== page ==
Weeks ago, my writing group from the Elephant Academy and I decided to resurrect our challenge of submitting an article to Elephant Journal. We had set the goal before the holidays even began, which only one of us met. Our group consists of those who have already been published here and elsewhere; a recent winner of a writing competition; and others who have yet to post their words on our private group’s page.
We set a time and date, and four of us were cheerfully on board to try again. I ended my free write that day with these words and meant them, “Who needs Jan 1? I’m shooting for 1/28” and sealed them with a smiley face emoji.
The truth? I write every day for others and myself. This article was originally written to go out before Quitter’s Day, then revamped for two days later after MLK’s day. However, I let my mind and life wander during the short break from my group. Some things called me away that were important. Others? Well, those distractions were tasty and fun like popcorn, brownies, and a movie with my children. I could have laid this Google document to rest in the graveyard of other stale pieces, but I made a pinky promise to my group—and to myself.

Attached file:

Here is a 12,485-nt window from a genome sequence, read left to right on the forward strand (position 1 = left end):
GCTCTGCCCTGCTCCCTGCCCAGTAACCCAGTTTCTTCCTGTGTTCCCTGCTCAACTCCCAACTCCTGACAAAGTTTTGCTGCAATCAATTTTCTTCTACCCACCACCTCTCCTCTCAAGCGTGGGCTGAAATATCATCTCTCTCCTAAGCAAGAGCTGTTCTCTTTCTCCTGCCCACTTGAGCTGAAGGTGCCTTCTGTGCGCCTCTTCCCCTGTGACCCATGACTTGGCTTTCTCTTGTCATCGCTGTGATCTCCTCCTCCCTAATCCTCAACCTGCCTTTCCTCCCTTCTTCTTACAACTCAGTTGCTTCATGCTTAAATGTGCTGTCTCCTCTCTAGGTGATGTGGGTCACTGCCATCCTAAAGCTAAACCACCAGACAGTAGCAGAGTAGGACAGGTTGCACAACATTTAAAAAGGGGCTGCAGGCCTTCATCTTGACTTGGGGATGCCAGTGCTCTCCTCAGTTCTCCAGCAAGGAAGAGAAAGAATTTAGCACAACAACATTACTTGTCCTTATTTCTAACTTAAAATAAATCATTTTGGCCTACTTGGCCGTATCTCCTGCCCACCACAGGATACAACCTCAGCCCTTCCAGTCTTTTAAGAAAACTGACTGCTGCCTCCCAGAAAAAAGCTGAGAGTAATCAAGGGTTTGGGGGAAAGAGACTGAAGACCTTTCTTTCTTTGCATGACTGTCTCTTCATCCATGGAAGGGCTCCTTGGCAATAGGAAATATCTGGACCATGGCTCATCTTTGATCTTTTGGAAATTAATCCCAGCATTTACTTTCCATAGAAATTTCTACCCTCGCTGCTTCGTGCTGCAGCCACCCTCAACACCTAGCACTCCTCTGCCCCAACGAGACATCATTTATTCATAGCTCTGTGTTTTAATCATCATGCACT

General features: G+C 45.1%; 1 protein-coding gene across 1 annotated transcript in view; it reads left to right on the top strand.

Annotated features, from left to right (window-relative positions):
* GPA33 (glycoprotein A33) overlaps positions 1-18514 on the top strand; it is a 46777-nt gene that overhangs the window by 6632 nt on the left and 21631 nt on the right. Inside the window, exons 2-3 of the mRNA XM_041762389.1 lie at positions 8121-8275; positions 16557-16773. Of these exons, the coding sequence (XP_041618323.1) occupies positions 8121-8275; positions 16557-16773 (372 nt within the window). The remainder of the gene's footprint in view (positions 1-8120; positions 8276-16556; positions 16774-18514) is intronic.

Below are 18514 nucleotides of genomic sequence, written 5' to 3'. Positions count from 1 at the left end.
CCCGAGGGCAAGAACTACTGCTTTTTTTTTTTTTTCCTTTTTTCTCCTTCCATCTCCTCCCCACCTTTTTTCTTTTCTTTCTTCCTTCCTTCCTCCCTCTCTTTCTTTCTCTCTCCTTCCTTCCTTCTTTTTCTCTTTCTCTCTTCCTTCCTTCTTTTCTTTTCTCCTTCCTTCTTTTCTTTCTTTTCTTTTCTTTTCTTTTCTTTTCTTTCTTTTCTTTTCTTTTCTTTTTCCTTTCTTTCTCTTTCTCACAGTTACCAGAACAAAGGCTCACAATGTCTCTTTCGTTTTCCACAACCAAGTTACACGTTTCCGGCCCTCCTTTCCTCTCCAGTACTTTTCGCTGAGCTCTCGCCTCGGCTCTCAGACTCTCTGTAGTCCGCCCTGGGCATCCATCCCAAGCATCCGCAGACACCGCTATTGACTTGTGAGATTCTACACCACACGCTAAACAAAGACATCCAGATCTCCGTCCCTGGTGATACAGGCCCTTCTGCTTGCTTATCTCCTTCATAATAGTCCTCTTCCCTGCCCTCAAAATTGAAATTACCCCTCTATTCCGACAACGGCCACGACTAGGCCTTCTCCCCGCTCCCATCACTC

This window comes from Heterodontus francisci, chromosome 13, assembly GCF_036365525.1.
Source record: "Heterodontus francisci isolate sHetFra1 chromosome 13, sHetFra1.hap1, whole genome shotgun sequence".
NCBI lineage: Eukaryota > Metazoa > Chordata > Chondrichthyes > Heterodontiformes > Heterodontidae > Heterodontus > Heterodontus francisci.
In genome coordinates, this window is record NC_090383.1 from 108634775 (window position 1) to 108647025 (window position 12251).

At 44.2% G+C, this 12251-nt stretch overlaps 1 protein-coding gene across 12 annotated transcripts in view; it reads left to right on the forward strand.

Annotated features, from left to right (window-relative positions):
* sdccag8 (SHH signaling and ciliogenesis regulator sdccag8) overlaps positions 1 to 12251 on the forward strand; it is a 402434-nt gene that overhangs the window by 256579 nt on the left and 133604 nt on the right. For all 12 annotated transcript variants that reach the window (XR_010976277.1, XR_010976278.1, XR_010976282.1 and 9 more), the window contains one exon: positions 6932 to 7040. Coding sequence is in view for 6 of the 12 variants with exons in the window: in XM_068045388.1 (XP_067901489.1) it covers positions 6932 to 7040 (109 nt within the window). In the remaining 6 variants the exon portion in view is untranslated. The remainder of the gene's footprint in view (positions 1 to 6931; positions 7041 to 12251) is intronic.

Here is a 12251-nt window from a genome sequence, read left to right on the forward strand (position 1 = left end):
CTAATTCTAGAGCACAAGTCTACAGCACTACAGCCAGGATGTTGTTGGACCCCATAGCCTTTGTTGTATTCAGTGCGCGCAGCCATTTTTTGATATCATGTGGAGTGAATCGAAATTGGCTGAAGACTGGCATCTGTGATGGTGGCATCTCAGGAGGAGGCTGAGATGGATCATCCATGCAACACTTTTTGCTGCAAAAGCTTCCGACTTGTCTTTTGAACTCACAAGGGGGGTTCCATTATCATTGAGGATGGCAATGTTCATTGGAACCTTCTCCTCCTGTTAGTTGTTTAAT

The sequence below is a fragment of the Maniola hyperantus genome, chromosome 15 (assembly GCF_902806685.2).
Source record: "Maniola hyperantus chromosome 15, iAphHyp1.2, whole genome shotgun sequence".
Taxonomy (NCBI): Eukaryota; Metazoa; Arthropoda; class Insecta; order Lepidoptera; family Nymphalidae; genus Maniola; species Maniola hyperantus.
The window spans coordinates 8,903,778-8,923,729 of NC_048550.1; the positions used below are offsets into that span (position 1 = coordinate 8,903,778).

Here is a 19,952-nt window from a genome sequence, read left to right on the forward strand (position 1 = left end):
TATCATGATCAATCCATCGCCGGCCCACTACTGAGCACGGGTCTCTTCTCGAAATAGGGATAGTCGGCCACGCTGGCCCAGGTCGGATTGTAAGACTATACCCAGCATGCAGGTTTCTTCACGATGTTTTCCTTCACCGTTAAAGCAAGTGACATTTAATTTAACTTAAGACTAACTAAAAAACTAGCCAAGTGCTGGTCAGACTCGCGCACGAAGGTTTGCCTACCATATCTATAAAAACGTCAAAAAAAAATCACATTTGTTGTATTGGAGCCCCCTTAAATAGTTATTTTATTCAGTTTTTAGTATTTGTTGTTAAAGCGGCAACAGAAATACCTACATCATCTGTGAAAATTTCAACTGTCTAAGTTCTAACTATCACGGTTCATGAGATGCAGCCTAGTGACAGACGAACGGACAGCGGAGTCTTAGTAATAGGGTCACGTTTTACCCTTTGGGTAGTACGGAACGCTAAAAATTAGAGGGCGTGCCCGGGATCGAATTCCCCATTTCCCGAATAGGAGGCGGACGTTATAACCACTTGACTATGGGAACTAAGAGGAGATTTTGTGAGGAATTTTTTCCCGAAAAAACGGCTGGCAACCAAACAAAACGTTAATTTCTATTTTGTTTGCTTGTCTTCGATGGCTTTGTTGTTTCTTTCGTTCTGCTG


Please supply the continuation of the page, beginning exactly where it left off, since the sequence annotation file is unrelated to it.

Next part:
In honor of blowing off Quitter’s Day, pause, breathe, and playback the reasons behind any resolutions.
Reach out to others trying too.
Then, perhaps, try, try again.
And no matter the date, Happy New Year! Your 365 starts now…or now…or now.
When things go wrong, as they sometimes will,
When the road you’re trudging seems all uphill,
When the funds are low and the debts are high,
And you want to smile, but you have to sigh,
When care is pressing you down a bit,
Rest if you must, but don’t you quit.
~ John Greenleaf Whittier. Read the full poem here.
Have more to share about resolutions, quitters, or the mindful life? Submit your voice to Elephant. Our community would like to hear from you.